• Stages #0: The Banff Report, Stages #1: Future City, Stages #2: Homebaked: A Perfect Recipe, Stages #3: Letters on the Occasion of the Resident
    Vanessa Boni, Rosie Cooper, Ellen Grieg, Joseph Grima, Imre Szeman, Sally Tallant, and Dominic Willsdon
    Liverpool Biennial of Contemporary Art

Cover of Stages #0: The Banff Report, image Fiona McDonald, Residual Time-01, cut-away postcard on card, 2013. Courtesy of Liverpool Biennial.

In December 2013 Liverpool Biennial launched Stages, an online journal that addresses new possibilities for the relationship between art, urbanism, and pedagogy from the point of view of the city. It acts as a public space for the free circulation of ideas, texts, and conversations that are taking place between artists, thinkers, and practitioners from different cultural fields. The journal commissions new writing and in-depth curatorial research and includes outcomes generated by the Liverpool Biennial Public Programme. Each issue has acted as a container to interrogate current curatorial processes and thinking. Since its inception, Stages has included contributions from forty-two renowned practitioners in the fields of art, architecture, and visual culture as well as recipes from Homebaked bakery.

Issue zero of Stages, The Banff Report, presents a portfolio of thinking that emerged from the Banff Research in Culture (BRiC) residency titled "Dock(ing); or, New Economies of Exchange". Issue one of Stages, Future City, presents insights, propositions and interventions produced during a year-long partnership between Liverpool Biennial and Mathaf: Arab Museum of Modern Art. By utilising the format of a recipe book, issue two of Stages, Homebaked: A Perfect Recipe, seeks to address the question: what ingredients does one need to cook up a revolution? Can a recipe be a formula for a public space? Consisting of a series of letters and using the state of housing in the district of Toxteth, Liverpool 8, as its starting point, issue three of Stages considers how Liverpool Biennial might inhabit the city in more significant ways.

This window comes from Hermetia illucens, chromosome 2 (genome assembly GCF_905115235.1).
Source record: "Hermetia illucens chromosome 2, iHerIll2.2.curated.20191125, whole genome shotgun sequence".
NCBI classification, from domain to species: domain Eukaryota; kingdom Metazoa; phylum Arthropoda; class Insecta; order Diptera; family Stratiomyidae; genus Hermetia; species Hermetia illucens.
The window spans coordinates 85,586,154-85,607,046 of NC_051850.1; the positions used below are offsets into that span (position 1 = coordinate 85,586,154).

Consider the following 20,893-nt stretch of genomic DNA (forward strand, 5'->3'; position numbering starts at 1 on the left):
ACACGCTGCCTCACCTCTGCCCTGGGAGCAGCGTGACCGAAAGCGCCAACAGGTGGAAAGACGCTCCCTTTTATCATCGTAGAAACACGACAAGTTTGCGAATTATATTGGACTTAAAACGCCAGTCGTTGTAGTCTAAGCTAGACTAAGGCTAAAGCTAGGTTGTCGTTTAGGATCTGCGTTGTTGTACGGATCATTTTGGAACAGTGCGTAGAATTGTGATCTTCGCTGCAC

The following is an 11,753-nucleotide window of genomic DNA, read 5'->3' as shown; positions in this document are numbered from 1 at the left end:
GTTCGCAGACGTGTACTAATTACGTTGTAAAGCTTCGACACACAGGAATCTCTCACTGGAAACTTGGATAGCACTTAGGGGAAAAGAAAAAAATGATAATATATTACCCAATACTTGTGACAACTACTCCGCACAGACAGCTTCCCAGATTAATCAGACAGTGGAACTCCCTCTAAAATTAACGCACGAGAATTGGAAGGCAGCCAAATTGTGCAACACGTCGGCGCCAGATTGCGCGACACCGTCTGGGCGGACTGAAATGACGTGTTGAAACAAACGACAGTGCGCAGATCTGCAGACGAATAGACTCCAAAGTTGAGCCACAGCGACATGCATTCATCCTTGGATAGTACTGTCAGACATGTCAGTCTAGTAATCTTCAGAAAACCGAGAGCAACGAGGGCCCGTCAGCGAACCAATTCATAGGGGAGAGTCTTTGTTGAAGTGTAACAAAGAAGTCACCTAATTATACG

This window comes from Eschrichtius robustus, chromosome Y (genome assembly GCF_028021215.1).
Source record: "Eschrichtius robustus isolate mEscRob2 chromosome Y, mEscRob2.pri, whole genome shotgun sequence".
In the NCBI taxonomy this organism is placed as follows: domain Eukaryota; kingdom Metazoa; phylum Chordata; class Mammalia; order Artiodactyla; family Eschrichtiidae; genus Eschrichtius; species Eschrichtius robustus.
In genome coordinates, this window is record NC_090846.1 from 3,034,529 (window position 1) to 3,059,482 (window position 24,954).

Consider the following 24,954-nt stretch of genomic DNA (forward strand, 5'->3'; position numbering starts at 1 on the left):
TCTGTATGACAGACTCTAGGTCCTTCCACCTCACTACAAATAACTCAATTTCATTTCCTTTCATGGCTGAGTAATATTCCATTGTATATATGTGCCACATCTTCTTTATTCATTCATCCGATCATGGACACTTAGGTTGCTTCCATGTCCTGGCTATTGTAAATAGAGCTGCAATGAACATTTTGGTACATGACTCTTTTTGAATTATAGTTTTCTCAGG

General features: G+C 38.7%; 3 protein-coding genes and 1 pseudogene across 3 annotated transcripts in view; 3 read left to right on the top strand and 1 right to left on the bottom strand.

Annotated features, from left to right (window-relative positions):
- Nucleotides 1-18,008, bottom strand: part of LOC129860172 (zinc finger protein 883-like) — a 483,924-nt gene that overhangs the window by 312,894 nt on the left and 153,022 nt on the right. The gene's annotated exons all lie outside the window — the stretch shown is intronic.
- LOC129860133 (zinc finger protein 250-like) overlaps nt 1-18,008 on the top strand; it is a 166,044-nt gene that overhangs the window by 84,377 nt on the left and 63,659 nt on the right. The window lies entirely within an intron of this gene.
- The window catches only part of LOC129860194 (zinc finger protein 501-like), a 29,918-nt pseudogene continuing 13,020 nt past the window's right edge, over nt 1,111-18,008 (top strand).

Rosie Cooper is head of programs at Liverpool Biennial and is the coeditor of Stages. She was public program curator at Barbican Art Gallery from 2009 through 2011. Current and previous projects include Bob Jubile (2011–), a series of events, displays, and publications on poet and organiser Bob Cobbing (1920–2002), curated with William Cobbing, culminating in Boooook (Occasional Papers, 2015); More Soup and Tart, Barbican (2011), and Tableau Vivant: A Wandering Retrospective, Prospect New Orleans (2010). With Ariella Yedgar, she organizes a cross-disciplinary commissioning project called Out of Focus.

Vanessa Boni is a curator and editor. She was the public program curator at Liverpool Biennial 2012–2015. Since completing her MA in curating contemporary art at the Royal College of Art she was assistant curator at Galerie für Zeitgenössische Kunst, Leipzig and the Serpentine Gallery, London as well as developing independent curatorial projects. As an editor she has produced on the following publications: Scenarios about Europe (Jovis, 2011), Europe (to the power of) n (Jovis, 2013), Hardcover Image Perspectives (Blackdog Publishing, 2011), Shadowboxing (Royal Collage of Art, 2011) and Gossip Scandal and Good Manners (Carrion Press, 2010).

Ellen Grieg is a curator and writer. She was an assistant curator of Liverpool Biennial 2014 and assistant editor of Stages #1 and Stages #2. In 2008 she cofounded the curatorial organisation FSP where she cocurated exhibitions and live art projects. She was employed as curator at Jotta (200911), an art and design organisation founded within the University of the Arts London. In 2013 she received an MA in curating contemporary art at the Royal College of Art, London where she was awarded a distinction. She has worked as a visiting lecturer at COFA, UNSW, and National Art School, Sydney.